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The Post Story That Changed Baseball

When James Thurber wrote “You Could Look It Up” for the Post in 1941, he probably thought of it as merely a short story — a distraction from the sobering realities of a world at war. His work certainly achieved that goal (who wouldn’t be entertained by the story of a cigar smoking, beer drinking, trash-talking dwarf on a big league baseball team?)

But his story (illustrated by Norman Rockwell) might have achieved more: it probably inspired one of the most bizarre events in the history of baseball, and in doing so forever changed the rules of the game and the record books.

<em>You Could Look It Up</em><br />by James Thurber<br />April 5, 1941

You Could Look It Upby James ThurberApril 5, 1941

In 1951, St. Louis Browns owner Bill Veeck signed 3’7” Eddie Gaedel as an amateur free agent. The little person appeared for only one at bat, and, despite catcher Bob Swift’s futile advice for his pitcher to “keep it low,” was walked in four throws. Gaedel was replaced by a pinch runner and received a standing ovation as he returned to the dugout.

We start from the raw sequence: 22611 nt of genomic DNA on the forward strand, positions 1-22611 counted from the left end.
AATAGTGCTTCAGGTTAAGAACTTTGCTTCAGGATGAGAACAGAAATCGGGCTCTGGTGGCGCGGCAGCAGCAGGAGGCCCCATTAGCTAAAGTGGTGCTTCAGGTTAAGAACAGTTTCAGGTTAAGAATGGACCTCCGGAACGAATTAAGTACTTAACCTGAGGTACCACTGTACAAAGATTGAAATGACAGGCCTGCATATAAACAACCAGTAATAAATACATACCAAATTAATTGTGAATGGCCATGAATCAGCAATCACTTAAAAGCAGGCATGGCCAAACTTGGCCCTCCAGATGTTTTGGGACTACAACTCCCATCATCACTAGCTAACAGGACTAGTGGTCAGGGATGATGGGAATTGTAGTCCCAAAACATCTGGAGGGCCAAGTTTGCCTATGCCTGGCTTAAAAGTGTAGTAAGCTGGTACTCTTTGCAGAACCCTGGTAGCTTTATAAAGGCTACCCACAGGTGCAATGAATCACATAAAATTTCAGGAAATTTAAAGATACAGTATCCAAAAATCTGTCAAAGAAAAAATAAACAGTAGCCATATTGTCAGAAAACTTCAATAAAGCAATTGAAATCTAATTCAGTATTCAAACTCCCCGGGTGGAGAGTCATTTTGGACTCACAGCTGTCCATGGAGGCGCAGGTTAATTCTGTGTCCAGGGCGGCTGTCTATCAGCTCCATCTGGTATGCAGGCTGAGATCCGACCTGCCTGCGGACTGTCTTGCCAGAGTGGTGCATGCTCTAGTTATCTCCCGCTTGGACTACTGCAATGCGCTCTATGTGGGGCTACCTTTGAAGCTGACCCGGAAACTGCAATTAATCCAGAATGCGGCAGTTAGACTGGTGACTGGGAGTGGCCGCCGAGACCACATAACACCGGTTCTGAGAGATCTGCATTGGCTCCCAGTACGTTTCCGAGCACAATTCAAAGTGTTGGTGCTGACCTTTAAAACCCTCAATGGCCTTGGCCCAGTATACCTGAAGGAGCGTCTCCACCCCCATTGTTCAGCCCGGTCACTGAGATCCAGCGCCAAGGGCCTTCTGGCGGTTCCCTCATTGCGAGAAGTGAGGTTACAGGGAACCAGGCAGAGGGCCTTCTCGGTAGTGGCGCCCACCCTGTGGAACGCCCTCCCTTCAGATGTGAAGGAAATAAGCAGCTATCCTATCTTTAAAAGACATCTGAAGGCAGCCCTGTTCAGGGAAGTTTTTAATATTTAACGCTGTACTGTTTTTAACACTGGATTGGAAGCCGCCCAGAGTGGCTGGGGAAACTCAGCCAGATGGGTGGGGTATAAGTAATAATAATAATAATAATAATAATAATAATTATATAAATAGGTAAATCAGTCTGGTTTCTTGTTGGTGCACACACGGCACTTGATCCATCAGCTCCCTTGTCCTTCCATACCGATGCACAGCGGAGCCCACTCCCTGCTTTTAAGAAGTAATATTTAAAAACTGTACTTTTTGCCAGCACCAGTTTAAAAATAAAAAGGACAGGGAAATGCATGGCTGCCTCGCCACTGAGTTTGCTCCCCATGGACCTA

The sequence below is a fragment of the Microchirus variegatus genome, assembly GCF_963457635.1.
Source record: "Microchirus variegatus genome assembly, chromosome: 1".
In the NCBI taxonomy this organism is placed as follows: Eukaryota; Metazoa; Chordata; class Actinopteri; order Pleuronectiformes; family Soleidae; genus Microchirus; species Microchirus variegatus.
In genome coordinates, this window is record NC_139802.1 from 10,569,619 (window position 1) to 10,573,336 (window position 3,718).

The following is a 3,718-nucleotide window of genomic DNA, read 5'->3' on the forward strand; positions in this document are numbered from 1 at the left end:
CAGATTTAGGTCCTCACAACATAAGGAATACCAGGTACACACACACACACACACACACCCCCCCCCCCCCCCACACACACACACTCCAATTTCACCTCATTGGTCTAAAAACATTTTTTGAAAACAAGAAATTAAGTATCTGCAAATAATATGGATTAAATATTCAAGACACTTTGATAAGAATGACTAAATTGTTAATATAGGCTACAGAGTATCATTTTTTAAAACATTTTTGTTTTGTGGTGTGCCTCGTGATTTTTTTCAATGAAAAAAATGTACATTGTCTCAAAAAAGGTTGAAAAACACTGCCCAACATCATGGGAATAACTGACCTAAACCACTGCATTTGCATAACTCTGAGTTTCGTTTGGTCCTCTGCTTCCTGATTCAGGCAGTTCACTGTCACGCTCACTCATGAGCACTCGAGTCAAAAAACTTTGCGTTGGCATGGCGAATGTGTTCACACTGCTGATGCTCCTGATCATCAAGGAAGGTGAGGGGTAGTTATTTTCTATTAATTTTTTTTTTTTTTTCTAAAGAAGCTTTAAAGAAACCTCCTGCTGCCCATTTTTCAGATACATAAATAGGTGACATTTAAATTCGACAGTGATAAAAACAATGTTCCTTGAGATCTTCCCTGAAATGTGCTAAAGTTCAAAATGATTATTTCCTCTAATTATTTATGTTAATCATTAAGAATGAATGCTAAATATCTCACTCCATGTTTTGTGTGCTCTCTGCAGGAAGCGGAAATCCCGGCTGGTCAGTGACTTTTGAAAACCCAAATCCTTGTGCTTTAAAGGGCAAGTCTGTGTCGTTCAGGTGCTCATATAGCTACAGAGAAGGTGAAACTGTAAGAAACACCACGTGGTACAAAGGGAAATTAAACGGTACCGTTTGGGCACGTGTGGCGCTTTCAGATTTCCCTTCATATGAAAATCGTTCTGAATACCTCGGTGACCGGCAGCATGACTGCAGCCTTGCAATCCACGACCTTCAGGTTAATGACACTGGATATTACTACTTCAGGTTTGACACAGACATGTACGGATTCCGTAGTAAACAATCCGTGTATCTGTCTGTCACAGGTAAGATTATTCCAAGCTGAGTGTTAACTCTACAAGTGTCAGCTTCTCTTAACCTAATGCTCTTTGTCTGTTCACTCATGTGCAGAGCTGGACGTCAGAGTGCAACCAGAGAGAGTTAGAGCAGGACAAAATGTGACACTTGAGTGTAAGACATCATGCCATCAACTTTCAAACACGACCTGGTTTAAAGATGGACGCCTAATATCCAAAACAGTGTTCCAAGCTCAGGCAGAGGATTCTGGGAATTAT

The gimmick permanently changed baseball, as it created the rule that nobody can appear in a game until the commissioner approves his contract. Gaedel also holds two Major League records that will probably never be broken: one for being the shortest player ever, the other for the highest on-base percentage (1.000).

Veeck never admitted that the Post story inspired his publicity stunt, but it’s hard to believe it was just a coincidence.

Click here to read “You Could Look It Up”

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  • Suldog

    I always assumed Veeck got his idea from Thurber, but it took a special set of brass ones to actually make it a reality. Veeck was a true character, as well as a man with integrity, and the modern world could certainly use more of his kind involved in sports.